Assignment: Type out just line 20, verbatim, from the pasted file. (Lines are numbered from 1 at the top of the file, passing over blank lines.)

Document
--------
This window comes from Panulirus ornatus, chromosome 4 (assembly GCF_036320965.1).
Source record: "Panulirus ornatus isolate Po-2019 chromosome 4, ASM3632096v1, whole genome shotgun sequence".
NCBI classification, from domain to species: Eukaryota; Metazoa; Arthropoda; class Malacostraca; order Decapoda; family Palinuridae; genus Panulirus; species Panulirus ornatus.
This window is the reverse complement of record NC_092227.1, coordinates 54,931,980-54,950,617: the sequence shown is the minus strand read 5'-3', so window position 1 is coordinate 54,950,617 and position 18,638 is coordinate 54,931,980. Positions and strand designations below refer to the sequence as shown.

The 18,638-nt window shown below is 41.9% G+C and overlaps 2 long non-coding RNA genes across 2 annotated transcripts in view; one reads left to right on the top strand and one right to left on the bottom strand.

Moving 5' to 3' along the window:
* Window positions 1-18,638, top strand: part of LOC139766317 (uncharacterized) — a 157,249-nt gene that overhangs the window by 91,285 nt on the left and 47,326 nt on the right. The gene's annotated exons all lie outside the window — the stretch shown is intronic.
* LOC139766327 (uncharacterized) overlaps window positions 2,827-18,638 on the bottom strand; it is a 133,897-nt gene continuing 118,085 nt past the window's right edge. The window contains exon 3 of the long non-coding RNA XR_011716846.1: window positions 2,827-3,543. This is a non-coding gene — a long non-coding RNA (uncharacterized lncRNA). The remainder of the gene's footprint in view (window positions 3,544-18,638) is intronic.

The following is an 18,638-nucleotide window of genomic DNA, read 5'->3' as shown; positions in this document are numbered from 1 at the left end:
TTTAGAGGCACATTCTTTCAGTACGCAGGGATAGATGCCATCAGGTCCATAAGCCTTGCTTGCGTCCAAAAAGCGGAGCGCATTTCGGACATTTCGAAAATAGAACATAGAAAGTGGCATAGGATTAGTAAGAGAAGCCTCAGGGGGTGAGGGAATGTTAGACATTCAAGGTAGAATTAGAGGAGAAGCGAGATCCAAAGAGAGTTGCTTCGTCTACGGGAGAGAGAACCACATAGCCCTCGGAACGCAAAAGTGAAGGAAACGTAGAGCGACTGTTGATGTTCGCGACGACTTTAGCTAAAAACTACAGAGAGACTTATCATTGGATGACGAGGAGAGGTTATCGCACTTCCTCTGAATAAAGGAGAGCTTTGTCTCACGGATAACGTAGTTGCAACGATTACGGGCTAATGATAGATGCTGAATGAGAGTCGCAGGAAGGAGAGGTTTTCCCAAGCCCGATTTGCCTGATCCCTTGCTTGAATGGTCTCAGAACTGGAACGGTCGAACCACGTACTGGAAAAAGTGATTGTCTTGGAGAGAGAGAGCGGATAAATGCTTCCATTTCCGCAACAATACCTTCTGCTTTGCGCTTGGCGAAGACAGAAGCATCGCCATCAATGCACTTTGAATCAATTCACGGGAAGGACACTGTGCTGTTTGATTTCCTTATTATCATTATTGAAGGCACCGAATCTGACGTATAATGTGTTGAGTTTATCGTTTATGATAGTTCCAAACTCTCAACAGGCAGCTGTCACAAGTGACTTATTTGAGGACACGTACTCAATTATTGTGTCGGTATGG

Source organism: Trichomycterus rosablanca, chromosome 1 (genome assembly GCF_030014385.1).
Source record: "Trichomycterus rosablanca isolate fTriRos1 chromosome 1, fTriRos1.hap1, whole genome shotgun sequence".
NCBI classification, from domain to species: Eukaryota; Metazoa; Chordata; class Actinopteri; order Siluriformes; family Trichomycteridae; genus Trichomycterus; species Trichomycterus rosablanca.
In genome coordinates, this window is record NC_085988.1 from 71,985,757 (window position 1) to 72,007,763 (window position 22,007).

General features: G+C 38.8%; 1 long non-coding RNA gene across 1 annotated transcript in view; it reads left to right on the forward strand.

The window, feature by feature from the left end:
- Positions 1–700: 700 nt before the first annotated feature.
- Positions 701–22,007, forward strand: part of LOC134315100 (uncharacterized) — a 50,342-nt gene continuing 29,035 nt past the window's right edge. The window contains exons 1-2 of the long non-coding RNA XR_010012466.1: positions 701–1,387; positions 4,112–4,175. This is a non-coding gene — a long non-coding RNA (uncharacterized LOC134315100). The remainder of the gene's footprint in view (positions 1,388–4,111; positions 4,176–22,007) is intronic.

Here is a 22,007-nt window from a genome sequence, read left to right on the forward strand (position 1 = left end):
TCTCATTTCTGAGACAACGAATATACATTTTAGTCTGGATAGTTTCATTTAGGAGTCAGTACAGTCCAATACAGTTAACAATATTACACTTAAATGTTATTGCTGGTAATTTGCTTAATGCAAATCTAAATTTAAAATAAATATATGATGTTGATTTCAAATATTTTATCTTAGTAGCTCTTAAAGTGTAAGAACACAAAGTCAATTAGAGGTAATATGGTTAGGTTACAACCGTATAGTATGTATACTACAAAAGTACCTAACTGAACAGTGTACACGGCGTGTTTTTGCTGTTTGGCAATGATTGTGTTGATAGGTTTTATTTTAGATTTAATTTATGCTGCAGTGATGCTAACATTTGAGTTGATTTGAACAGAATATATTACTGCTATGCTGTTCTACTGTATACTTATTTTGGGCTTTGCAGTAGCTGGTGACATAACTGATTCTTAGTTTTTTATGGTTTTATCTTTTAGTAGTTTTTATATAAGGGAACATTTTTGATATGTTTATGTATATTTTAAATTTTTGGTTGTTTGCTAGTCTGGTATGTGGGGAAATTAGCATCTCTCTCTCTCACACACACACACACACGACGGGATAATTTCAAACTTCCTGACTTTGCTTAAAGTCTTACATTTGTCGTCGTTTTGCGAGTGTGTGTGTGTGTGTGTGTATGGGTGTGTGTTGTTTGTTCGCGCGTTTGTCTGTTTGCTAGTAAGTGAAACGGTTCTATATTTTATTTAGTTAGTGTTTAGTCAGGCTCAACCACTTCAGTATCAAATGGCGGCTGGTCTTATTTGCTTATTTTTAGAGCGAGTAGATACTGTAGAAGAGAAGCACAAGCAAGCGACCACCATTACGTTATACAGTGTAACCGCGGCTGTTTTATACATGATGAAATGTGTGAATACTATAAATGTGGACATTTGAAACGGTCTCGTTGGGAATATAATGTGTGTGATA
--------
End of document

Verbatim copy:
TCTCATTTCTGAGACAACGAATATACATTTTAGTCTGGATAGTTTCATTTAGGAGTCAGTACAGTCCAATACAGTTAACAATATTACACTTAAATGTTATTGCTGGTAATTTGCTTAATGCAAATCTAAATTTAAAATAAATATATGATGTTGATTTCAAATATTTTATCTTAGTAGCTCTTAAAGTGTAAGAACACAAAGTCAATTAGAGGTAATATGGTTAGGTTACAACCGTATAGTATGTATACTACAAAAGTACCTAACTGAACAGTGTACACGGCGTGTTTTTGCTGTTTGGCAATGATTGTGTTGATAGGTTTTATTTTAGATTTAATTTATGCTGCAGTGATGCTAACATTTGAGTTGATTTGAACAGAATATATTACTGCTATGCTGTTCTACTGTATACTTATTTTGGGCTTTGCAGTAGCTGGTGACATAACTGATTCTTAGTTTTTTATGGTTTTATCTTTTAGTAGTTTTTATATAAGGGAACATTTTTGATATGTTTATGTATATTTTAAATTTTTGGTTGTTTGCTAGTCTGGTATGTGGGGAAATTAGCATCTCTCTCTCTCACACACACACACACACGACGGGATAATTTCAAACTTCCTGACTTTGCTTAAAGTCTTACATTTGTCGTCGTTTTGCGAGTGTGTGTGTGTGTGTGTGTATGGGTGTGTGTTGTTTGTTCGCGCGTTTGTCTGTTTGCTAGTAAGTGAAACGGTTCTATATTTTATTTAGTTAGTGTTTAGTCAGGCTCAACCACTTCAGTATCAAATGGCGGCTGGTCTTATTTGCTTATTTTTAGAGCGAGTAGATACTGTAGAAGAGAAGCACAAGCAAGCGACCACCATTACGTTATACAGTGTAACCGCGGCTGTTTTATACATGATGAAATGTGTGAATACTATAAATGTGGACATTTGAAACGGTCTCGTTGGGAATATAATGTGTGTGATA